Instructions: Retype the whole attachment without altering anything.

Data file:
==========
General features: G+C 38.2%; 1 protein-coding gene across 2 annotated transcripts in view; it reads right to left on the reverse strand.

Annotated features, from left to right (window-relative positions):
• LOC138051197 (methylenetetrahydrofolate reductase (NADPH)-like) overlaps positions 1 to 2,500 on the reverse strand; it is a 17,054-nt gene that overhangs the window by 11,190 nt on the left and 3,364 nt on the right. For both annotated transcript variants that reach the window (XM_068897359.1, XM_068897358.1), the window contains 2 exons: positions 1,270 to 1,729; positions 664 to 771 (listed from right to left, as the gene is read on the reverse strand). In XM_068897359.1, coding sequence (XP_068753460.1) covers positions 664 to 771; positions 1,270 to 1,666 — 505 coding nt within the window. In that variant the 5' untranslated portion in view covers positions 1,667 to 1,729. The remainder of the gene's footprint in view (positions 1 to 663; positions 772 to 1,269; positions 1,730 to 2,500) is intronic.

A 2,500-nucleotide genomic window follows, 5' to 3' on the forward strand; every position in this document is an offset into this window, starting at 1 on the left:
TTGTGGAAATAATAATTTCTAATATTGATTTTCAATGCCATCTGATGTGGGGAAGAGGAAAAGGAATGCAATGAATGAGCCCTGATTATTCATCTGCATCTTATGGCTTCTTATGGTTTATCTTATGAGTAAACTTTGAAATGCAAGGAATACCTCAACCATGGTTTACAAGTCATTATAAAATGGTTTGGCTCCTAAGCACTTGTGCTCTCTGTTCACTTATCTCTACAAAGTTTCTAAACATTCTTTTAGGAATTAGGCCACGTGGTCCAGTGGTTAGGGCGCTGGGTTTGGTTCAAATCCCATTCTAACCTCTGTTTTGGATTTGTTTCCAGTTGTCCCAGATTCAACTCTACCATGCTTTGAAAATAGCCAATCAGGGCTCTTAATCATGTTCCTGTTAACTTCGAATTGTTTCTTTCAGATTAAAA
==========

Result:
General features: G+C 38.2%; 1 protein-coding gene across 2 annotated transcripts in view; it reads right to left on the reverse strand.

Annotated features, from left to right (window-relative positions):
• LOC138051197 (methylenetetrahydrofolate reductase (NADPH)-like) overlaps positions 1 to 2,500 on the reverse strand; it is a 17,054-nt gene that overhangs the window by 11,190 nt on the left and 3,364 nt on the right. For both annotated transcript variants that reach the window (XM_068897359.1, XM_068897358.1), the window contains 2 exons: positions 1,270 to 1,729; positions 664 to 771 (listed from right to left, as the gene is read on the reverse strand). In XM_068897359.1, coding sequence (XP_068753460.1) covers positions 664 to 771; positions 1,270 to 1,666 — 505 coding nt within the window. In that variant the 5' untranslated portion in view covers positions 1,667 to 1,729. The remainder of the gene's footprint in view (positions 1 to 663; positions 772 to 1,269; positions 1,730 to 2,500) is intronic.

A 2,500-nucleotide genomic window follows, 5' to 3' on the forward strand; every position in this document is an offset into this window, starting at 1 on the left:
TTGTGGAAATAATAATTTCTAATATTGATTTTCAATGCCATCTGATGTGGGGAAGAGGAAAAGGAATGCAATGAATGAGCCCTGATTATTCATCTGCATCTTATGGCTTCTTATGGTTTATCTTATGAGTAAACTTTGAAATGCAAGGAATACCTCAACCATGGTTTACAAGTCATTATAAAATGGTTTGGCTCCTAAGCACTTGTGCTCTCTGTTCACTTATCTCTACAAAGTTTCTAAACATTCTTTTAGGAATTAGGCCACGTGGTCCAGTGGTTAGGGCGCTGGGTTTGGTTCAAATCCCATTCTAACCTCTGTTTTGGATTTGTTTCCAGTTGTCCCAGATTCAACTCTACCATGCTTTGAAAATAGCCAATCAGGGCTCTTAATCATGTTCCTGTTAACTTCGAATTGTTTCTTTCAGATTAAAA